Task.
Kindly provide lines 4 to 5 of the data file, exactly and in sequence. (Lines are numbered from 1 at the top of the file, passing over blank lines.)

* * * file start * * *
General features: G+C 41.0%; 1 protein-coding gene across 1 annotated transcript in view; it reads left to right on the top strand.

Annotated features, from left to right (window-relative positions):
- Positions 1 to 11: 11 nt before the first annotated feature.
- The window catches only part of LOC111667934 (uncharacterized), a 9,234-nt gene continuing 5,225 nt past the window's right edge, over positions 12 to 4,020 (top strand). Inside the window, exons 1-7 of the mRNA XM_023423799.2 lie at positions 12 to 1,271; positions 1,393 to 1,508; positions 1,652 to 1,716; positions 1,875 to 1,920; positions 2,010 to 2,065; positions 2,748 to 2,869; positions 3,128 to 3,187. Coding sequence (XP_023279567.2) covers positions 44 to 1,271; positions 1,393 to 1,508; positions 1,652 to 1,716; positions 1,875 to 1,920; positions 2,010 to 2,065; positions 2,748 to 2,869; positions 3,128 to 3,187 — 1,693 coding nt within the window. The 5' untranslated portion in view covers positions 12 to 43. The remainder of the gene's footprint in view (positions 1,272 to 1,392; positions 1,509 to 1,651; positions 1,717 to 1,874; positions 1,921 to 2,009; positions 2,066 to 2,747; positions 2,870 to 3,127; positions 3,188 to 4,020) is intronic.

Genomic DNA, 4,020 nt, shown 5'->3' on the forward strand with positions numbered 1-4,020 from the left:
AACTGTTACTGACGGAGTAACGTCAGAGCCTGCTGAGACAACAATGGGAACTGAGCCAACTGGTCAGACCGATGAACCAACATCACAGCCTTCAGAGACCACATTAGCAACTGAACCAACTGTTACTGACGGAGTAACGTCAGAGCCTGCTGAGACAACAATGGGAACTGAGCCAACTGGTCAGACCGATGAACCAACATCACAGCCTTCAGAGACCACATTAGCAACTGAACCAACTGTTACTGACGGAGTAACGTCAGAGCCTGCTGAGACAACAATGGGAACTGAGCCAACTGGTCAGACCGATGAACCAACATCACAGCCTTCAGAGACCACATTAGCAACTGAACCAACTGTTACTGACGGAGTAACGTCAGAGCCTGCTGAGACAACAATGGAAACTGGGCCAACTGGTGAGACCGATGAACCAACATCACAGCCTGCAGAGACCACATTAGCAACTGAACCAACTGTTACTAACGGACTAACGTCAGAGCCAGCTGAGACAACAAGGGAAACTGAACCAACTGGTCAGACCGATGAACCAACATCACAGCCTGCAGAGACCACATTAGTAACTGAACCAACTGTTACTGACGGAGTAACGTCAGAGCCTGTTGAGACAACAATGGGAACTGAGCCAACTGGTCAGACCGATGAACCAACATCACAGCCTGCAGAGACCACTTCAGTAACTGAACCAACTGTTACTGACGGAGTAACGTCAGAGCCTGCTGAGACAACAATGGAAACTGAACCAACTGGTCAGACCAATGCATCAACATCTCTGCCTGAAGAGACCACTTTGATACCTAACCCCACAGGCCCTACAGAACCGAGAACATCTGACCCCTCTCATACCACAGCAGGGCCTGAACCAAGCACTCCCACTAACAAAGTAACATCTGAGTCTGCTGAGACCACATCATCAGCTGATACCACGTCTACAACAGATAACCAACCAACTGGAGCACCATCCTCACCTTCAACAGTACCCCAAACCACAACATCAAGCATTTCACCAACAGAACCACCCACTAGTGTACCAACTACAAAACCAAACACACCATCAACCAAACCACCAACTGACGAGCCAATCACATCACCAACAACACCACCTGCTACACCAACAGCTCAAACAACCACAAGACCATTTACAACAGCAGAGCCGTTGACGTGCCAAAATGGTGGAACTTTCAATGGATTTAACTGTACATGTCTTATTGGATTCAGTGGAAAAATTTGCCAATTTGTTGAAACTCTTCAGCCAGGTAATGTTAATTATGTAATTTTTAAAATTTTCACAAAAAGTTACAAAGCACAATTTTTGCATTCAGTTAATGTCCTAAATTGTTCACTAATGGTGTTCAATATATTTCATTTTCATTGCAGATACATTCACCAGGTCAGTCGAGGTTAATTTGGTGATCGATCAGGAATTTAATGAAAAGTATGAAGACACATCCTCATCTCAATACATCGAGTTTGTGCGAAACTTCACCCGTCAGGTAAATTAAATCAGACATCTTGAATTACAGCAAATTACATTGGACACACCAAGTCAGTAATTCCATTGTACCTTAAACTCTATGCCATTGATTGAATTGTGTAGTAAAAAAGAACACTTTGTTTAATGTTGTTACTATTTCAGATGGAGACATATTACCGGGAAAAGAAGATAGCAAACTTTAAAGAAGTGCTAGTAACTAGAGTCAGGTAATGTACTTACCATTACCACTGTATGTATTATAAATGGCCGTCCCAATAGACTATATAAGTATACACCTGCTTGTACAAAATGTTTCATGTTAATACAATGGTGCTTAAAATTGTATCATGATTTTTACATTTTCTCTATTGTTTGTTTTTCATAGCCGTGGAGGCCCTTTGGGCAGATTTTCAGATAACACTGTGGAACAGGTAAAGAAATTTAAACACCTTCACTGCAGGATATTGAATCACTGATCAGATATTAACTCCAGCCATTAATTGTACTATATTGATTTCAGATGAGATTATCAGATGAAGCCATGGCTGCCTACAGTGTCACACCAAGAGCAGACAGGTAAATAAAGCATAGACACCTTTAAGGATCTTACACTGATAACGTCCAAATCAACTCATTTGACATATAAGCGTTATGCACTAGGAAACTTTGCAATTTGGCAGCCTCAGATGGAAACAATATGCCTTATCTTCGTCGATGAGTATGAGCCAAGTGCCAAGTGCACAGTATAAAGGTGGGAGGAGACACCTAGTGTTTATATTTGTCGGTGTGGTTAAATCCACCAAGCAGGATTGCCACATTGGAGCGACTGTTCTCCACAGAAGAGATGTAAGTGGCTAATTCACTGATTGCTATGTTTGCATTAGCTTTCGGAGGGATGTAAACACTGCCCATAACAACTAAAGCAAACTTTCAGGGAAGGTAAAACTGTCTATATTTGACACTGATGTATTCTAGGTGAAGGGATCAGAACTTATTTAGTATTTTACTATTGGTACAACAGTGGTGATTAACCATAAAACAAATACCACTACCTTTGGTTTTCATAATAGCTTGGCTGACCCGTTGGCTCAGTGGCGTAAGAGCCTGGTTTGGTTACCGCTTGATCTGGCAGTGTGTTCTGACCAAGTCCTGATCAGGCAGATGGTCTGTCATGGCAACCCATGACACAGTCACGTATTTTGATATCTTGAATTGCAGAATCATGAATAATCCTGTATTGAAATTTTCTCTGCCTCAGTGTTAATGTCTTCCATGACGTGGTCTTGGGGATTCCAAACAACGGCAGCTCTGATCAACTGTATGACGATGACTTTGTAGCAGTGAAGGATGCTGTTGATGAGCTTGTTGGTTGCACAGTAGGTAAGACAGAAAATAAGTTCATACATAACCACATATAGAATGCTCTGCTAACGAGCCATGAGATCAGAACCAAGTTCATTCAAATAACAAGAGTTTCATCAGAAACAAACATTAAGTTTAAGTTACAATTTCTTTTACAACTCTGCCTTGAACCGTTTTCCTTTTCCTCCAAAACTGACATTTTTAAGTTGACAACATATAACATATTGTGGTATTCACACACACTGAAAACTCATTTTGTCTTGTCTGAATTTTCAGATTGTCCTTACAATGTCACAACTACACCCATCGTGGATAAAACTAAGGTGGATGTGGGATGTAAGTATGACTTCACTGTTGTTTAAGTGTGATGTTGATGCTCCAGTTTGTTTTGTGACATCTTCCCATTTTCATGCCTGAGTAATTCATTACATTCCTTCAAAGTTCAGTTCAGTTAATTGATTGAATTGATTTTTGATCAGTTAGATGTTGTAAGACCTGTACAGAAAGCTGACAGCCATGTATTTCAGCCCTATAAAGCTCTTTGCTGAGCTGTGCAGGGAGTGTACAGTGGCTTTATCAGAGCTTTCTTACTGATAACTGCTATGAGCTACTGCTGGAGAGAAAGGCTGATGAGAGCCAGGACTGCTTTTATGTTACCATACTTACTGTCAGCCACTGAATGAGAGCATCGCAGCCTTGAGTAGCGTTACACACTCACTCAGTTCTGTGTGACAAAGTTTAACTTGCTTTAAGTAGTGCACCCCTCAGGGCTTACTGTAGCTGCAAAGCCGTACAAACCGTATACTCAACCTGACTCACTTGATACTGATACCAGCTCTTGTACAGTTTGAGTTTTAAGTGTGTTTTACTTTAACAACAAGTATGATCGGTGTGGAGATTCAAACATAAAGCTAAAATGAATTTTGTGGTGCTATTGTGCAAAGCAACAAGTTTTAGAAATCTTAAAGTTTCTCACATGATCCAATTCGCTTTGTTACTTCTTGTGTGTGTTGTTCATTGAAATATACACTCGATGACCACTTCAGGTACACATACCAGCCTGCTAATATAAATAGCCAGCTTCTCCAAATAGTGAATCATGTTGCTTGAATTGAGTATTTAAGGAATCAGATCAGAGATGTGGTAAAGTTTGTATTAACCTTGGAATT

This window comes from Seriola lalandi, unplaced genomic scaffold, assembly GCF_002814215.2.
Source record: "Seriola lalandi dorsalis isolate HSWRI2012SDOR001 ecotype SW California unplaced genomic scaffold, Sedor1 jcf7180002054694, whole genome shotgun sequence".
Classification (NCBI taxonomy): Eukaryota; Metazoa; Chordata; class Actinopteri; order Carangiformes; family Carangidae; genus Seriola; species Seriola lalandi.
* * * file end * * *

- The window catches only part of LOC111667934 (uncharacterized), a 9,234-nt gene continuing 5,225 nt past the window's right edge, over positions 12 to 4,020 (top strand). Inside the window, exons 1-7 of the mRNA XM_023423799.2 lie at positions 12 to 1,271; positions 1,393 to 1,508; positions 1,652 to 1,716; positions 1,875 to 1,920; positions 2,010 to 2,065; positions 2,748 to 2,869; positions 3,128 to 3,187. Coding sequence (XP_023279567.2) covers positions 44 to 1,271; positions 1,393 to 1,508; positions 1,652 to 1,716; positions 1,875 to 1,920; positions 2,010 to 2,065; positions 2,748 to 2,869; positions 3,128 to 3,187 — 1,693 coding nt within the window. The 5' untranslated portion in view covers positions 12 to 43. The remainder of the gene's footprint in view (positions 1,272 to 1,392; positions 1,509 to 1,651; positions 1,717 to 1,874; positions 1,921 to 2,009; positions 2,066 to 2,747; positions 2,870 to 3,127; positions 3,188 to 4,020) is intronic.

Genomic DNA, 4,020 nt, shown 5'->3' on the forward strand with positions numbered 1-4,020 from the left: